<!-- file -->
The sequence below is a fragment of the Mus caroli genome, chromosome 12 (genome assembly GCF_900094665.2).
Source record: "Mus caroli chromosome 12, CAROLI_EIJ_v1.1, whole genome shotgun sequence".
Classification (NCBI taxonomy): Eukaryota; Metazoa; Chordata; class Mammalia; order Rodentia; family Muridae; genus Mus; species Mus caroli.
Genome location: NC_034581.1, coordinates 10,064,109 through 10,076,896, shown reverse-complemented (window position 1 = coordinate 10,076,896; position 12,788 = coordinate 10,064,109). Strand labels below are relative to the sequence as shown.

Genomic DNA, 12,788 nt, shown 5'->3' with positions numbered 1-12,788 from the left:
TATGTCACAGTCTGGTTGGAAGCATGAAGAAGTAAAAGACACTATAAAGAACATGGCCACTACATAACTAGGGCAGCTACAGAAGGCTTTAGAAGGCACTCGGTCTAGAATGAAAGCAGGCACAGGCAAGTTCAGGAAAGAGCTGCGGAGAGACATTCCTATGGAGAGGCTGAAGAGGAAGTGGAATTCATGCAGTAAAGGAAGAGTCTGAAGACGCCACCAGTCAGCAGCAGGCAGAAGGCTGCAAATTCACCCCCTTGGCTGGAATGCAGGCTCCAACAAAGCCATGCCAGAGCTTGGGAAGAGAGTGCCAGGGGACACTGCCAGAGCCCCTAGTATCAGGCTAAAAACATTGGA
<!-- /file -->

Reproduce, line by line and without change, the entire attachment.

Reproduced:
The sequence below is a fragment of the Mus caroli genome, chromosome 12 (genome assembly GCF_900094665.2).
Source record: "Mus caroli chromosome 12, CAROLI_EIJ_v1.1, whole genome shotgun sequence".
Classification (NCBI taxonomy): Eukaryota; Metazoa; Chordata; class Mammalia; order Rodentia; family Muridae; genus Mus; species Mus caroli.
Genome location: NC_034581.1, coordinates 10,064,109 through 10,076,896, shown reverse-complemented (window position 1 = coordinate 10,076,896; position 12,788 = coordinate 10,064,109). Strand labels below are relative to the sequence as shown.

Genomic DNA, 12,788 nt, shown 5'->3' with positions numbered 1-12,788 from the left:
TATGTCACAGTCTGGTTGGAAGCATGAAGAAGTAAAAGACACTATAAAGAACATGGCCACTACATAACTAGGGCAGCTACAGAAGGCTTTAGAAGGCACTCGGTCTAGAATGAAAGCAGGCACAGGCAAGTTCAGGAAAGAGCTGCGGAGAGACATTCCTATGGAGAGGCTGAAGAGGAAGTGGAATTCATGCAGTAAAGGAAGAGTCTGAAGACGCCACCAGTCAGCAGCAGGCAGAAGGCTGCAAATTCACCCCCTTGGCTGGAATGCAGGCTCCAACAAAGCCATGCCAGAGCTTGGGAAGAGAGTGCCAGGGGACACTGCCAGAGCCCCTAGTATCAGGCTAAAAACATTGGA